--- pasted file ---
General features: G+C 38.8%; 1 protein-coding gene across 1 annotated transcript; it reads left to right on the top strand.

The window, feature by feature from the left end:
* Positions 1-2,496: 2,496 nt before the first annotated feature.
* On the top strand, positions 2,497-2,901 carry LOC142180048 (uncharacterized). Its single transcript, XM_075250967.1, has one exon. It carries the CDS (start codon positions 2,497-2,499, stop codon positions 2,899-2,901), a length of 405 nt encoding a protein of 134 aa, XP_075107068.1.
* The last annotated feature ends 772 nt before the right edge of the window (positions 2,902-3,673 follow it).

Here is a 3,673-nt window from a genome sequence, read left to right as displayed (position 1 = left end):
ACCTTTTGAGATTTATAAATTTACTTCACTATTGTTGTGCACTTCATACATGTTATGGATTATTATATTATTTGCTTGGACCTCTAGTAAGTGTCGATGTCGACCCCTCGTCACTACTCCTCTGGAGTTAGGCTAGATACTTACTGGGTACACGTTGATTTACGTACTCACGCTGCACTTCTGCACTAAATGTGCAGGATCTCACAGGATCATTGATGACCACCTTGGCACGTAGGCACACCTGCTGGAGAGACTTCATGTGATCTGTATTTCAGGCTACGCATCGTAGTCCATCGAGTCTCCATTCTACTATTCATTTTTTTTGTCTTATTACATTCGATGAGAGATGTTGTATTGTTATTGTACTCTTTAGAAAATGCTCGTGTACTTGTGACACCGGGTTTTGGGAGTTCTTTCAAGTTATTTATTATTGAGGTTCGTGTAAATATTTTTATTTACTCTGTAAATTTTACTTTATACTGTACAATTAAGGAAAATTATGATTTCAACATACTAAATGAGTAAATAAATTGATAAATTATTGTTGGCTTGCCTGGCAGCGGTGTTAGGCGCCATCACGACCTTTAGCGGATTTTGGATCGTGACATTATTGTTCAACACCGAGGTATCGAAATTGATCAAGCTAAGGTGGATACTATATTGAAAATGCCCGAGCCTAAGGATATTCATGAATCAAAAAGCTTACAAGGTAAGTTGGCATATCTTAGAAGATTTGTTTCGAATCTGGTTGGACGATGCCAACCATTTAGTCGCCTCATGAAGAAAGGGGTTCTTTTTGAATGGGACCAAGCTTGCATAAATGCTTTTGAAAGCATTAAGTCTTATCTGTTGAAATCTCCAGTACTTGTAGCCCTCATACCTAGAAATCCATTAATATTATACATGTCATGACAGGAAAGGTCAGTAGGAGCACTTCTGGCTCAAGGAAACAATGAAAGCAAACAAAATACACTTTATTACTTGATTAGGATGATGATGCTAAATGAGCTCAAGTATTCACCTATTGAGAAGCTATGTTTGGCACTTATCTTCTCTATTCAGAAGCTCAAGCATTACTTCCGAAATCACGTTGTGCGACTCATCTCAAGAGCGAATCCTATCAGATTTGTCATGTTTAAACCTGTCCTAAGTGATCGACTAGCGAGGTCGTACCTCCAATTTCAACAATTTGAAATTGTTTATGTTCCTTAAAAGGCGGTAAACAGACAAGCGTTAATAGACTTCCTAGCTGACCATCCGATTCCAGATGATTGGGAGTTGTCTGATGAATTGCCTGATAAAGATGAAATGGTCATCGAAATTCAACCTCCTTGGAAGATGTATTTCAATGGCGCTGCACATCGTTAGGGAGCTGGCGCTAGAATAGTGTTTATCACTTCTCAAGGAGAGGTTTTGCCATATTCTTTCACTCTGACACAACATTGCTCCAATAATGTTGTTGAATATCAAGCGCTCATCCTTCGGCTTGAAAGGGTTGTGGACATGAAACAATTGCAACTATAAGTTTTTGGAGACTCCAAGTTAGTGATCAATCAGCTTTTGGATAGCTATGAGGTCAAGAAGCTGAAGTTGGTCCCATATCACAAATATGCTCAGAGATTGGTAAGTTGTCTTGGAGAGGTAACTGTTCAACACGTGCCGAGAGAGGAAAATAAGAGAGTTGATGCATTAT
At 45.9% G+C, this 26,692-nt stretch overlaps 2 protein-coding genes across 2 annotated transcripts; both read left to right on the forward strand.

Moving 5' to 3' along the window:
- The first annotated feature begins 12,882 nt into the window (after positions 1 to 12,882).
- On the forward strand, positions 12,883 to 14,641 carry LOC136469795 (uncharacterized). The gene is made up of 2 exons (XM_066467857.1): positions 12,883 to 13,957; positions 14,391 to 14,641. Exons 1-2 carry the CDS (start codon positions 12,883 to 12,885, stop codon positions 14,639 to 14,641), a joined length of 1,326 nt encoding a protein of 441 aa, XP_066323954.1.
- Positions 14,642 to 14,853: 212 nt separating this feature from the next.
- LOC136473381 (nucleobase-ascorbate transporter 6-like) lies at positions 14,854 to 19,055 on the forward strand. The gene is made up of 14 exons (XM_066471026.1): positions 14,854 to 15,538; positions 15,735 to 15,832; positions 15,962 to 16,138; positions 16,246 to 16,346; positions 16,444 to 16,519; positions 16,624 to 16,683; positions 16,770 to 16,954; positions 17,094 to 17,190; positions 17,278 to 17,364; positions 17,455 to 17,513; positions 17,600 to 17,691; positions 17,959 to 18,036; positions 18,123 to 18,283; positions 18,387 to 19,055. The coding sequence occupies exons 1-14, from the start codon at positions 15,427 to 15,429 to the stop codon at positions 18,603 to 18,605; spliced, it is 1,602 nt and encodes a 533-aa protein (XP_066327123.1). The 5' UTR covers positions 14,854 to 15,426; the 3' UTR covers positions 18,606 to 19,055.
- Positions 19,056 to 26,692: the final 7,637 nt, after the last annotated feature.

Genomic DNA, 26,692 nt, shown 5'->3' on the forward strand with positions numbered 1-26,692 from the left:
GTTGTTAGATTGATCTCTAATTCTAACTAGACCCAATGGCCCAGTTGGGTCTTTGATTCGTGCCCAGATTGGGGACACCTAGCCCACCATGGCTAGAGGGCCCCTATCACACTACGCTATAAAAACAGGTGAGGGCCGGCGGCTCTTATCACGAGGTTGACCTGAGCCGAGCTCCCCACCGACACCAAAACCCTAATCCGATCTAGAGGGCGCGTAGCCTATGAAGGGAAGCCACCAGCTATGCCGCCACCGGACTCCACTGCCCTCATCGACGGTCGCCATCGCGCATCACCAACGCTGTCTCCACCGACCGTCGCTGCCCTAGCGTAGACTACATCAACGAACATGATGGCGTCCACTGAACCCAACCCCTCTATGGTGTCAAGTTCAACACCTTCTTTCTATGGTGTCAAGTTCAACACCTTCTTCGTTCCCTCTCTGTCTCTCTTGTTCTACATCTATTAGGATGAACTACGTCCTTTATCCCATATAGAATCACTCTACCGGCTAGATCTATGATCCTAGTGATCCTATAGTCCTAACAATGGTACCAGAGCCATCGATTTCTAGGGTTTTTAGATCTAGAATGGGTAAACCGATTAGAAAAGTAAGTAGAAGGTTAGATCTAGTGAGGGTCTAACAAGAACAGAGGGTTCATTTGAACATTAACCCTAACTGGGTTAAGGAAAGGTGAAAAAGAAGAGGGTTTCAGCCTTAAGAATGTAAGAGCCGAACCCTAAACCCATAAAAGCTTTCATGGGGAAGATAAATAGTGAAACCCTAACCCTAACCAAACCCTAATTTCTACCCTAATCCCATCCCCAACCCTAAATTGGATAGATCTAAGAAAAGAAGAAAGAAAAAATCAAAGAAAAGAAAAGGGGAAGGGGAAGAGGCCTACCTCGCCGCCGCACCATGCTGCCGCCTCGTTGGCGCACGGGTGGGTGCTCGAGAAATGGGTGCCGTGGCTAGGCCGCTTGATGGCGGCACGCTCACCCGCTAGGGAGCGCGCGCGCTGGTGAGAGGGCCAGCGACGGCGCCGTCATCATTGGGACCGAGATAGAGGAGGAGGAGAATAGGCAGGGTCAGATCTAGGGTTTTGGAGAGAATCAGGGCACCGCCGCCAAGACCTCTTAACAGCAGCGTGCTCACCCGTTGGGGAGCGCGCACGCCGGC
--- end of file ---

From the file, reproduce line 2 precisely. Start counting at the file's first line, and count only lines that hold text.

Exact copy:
The window, feature by feature from the left end: